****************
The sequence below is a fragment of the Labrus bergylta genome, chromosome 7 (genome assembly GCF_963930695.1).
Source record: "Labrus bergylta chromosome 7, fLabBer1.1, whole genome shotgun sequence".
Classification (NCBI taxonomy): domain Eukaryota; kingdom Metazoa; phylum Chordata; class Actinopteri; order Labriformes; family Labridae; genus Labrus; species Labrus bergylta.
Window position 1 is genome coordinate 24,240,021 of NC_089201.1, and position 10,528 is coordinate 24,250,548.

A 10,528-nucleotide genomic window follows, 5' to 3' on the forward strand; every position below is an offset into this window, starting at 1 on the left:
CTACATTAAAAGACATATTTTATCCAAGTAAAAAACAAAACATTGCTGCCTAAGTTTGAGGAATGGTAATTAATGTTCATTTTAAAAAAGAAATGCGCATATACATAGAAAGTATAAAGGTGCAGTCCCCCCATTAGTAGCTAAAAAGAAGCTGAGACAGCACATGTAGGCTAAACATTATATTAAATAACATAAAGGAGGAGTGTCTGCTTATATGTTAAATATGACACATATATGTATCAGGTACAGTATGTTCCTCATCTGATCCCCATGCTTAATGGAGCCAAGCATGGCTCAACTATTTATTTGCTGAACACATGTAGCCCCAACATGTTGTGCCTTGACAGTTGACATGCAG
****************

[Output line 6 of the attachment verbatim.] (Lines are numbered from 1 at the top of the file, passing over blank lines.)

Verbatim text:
CTACATTAAAAGACATATTTTATCCAAGTAAAAAACAAAACATTGCTGCCTAAGTTTGAGGAATGGTAATTAATGTTCATTTTAAAAAAGAAATGCGCATATACATAGAAAGTATAAAGGTGCAGTCCCCCCATTAGTAGCTAAAAAGAAGCTGAGACAGCACATGTAGGCTAAACATTATATTAAATAACATAAAGGAGGAGTGTCTGCTTATATGTTAAATATGACACATATATGTATCAGGTACAGTATGTTCCTCATCTGATCCCCATGCTTAATGGAGCCAAGCATGGCTCAACTATTTATTTGCTGAACACATGTAGCCCCAACATGTTGTGCCTTGACAGTTGACATGCAG